Another downside to eating too much fat, especially animal-based fat, is that you predispose yourself to the risk of high levels of cholesterol in the blood.

Like tapering yourself off carbs, you should be moderating your intake of fat. Remember, too much of anything is bad.

3) Eating too much meat

Salmon is a good food to include in your ketogenic diet.

Conversely, eating too much meat and protein also has detrimental effects on the body.

Meat, especially pork, can be a viable source of fat, but people tend to get carried away and forget that a large portion of meat is protein. There is a bigger portion of each meal allocated for it, but since protein is also a source of calories, overeating meat can actually hinder ketosis.

Animal fats are definitely delicious and probably the best part of the ketogenic diet, but it’s still only one possible fat source. There are also plant-based alternatives with higher and healthier fat content.

Mix up your diet with “good” monounsaturated and polyunsaturated fats from fruits and vegetables, such as avocados, nuts, and coconuts, and eat animal meat in moderation to maximize the benefits of ketosis.

Of course, you should strive to have a good balance between your protein and fiber intake. Most people, on average, should eat 46-56 grams of protein and 25-35 grams of fiber each day.

4) Not drinking enough water

Make sure you drink enough water before, during, and after workouts.

Usually, sodium and water retention are formidable enemies of people seeking to lose weight, but in ketogenic diets, they are actually factors to pay attention to. Increasing salt and water intake are ironically recommended in this diet.

Electrolyte imbalance and dehydration are very real risks of constant ketosis, and at the risk of sounding too complicated, this is what happens:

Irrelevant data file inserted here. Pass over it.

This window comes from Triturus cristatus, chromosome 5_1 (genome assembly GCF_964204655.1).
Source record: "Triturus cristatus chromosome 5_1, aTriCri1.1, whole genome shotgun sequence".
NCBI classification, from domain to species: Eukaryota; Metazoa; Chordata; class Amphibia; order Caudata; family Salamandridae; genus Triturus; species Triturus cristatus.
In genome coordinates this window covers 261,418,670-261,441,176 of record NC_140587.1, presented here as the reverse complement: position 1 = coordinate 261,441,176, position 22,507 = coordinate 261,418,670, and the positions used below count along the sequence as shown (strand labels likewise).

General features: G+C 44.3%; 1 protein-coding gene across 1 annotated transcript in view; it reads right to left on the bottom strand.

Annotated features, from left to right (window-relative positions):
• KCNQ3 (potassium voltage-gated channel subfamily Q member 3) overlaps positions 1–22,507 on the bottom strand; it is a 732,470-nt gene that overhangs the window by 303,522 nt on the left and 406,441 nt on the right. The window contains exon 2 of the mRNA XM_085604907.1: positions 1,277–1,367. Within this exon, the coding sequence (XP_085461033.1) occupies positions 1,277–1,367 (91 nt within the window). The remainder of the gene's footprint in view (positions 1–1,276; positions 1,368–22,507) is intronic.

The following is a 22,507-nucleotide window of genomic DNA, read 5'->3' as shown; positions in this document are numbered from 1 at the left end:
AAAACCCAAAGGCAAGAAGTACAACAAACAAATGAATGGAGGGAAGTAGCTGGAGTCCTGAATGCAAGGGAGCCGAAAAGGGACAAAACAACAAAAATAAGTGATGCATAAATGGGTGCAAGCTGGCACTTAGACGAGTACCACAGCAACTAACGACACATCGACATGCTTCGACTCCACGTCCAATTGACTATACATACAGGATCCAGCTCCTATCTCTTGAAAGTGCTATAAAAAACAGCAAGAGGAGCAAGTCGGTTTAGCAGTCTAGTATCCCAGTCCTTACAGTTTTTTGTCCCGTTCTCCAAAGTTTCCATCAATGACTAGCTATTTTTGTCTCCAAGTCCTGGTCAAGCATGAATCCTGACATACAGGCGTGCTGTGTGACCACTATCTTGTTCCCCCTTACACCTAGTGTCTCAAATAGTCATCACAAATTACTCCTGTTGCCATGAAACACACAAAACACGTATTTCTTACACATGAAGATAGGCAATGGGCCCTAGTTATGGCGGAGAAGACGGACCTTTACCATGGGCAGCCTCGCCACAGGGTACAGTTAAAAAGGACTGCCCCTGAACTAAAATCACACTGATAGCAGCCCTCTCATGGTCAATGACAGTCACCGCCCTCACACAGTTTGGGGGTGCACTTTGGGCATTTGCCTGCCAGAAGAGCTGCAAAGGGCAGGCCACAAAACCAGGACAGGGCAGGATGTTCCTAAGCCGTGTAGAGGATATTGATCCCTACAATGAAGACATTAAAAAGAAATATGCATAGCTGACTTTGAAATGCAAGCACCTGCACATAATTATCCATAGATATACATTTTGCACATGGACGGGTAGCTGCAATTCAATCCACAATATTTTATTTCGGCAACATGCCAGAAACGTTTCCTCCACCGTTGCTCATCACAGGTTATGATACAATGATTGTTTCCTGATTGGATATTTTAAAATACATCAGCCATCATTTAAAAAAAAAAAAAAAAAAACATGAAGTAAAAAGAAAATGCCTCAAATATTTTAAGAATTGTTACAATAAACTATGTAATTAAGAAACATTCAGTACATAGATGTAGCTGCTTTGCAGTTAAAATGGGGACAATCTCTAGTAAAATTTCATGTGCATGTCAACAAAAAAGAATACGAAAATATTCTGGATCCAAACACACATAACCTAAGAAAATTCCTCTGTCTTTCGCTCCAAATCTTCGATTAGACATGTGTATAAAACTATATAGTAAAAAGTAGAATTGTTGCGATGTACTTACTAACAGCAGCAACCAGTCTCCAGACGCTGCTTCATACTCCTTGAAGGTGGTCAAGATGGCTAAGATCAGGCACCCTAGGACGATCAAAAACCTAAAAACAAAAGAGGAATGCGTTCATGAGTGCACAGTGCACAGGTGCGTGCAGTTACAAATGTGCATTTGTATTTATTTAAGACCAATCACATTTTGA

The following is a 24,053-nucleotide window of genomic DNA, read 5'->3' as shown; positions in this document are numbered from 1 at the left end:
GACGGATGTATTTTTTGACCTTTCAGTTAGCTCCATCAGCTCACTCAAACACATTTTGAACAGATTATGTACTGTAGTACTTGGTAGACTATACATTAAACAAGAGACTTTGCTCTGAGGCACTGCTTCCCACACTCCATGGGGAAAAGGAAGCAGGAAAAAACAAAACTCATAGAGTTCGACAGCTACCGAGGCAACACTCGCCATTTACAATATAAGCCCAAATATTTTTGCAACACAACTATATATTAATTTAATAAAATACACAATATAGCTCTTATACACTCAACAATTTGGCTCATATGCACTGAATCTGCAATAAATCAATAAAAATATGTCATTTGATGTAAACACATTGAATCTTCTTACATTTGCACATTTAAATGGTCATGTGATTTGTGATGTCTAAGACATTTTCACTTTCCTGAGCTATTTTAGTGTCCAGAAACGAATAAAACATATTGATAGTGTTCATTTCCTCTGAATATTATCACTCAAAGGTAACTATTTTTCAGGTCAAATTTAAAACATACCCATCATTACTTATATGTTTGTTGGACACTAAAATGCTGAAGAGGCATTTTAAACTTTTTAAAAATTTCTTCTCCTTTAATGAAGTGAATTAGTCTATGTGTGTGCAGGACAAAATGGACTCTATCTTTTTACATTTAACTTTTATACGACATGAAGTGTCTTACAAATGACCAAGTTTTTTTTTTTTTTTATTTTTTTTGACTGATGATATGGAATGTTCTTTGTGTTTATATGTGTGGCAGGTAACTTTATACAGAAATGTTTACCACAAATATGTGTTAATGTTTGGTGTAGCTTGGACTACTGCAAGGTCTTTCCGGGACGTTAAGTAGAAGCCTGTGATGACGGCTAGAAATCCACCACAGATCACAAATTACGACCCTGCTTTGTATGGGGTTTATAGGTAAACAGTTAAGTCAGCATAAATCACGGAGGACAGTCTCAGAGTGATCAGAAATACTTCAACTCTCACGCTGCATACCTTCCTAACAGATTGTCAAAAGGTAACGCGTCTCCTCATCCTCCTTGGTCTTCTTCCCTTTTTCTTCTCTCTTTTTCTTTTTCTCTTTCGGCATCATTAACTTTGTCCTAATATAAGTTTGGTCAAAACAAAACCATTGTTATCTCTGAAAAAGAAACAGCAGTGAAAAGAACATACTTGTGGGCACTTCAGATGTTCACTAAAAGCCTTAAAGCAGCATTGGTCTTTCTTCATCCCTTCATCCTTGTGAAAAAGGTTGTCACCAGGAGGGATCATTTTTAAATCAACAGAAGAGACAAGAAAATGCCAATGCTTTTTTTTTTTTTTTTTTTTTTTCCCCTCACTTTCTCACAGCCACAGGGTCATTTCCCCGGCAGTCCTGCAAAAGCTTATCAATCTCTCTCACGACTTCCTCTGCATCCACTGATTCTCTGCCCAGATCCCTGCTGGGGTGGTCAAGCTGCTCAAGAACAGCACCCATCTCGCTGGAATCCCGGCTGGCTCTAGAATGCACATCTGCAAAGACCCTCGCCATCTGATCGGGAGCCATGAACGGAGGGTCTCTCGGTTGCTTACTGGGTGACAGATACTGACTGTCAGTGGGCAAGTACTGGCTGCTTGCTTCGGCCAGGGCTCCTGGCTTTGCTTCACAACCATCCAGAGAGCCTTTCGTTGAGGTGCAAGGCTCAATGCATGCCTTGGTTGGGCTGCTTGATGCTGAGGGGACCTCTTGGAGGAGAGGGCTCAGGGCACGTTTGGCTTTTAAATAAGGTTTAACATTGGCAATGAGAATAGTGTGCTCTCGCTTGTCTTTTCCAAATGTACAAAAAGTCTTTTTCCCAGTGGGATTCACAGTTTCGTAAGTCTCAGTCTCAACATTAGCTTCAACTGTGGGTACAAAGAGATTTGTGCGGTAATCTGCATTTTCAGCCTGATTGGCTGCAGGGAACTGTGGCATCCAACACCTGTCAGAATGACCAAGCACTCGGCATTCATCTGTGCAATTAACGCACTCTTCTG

Fat breaks down into ketones in ketosis, which then travels in the blood to be picked up and used as fuel by muscles and other organs. Some of these ketones, however, exit through the urine, and the body sends water to go along with the ketones. As is the nature of sodium, it goes wherever water is, and the result is that you excrete excess amounts of your body water and sodium in ketosis.

Keep hydrated by drinking a lot of water, especially if you tend to sweat excessively. If possible, you should supplement your body with the vitamins and minerals, as well as the electrolytes it needs to function properly.

5) Miscalculating your macros

Nuts are a good source of protein.

Calculating macronutrients is an essential component of maintaining constant ketosis, and a miscalculation on your part might mean that you won’t reap the full metabolic benefits of the diet.

The standard recommendation is to eat 70% fat, 25% protein, and 5% carbohydrates. At the very least, you have to make sure that you consume less than 50 grams of carbohydrates each day. Otherwise, the excess carbs will shift you right out of ketosis.

There are nine calories per gram of fat and four calories per gram of carbs and protein, so make sure to take that into consideration when planning your meals. Invest in a small food scale─they’re relatively cheap and quite easy to acquire. They’ll help you greatly in your quest for ketogenesis, and they’ll help you track your calories and maintain a caloric deficit.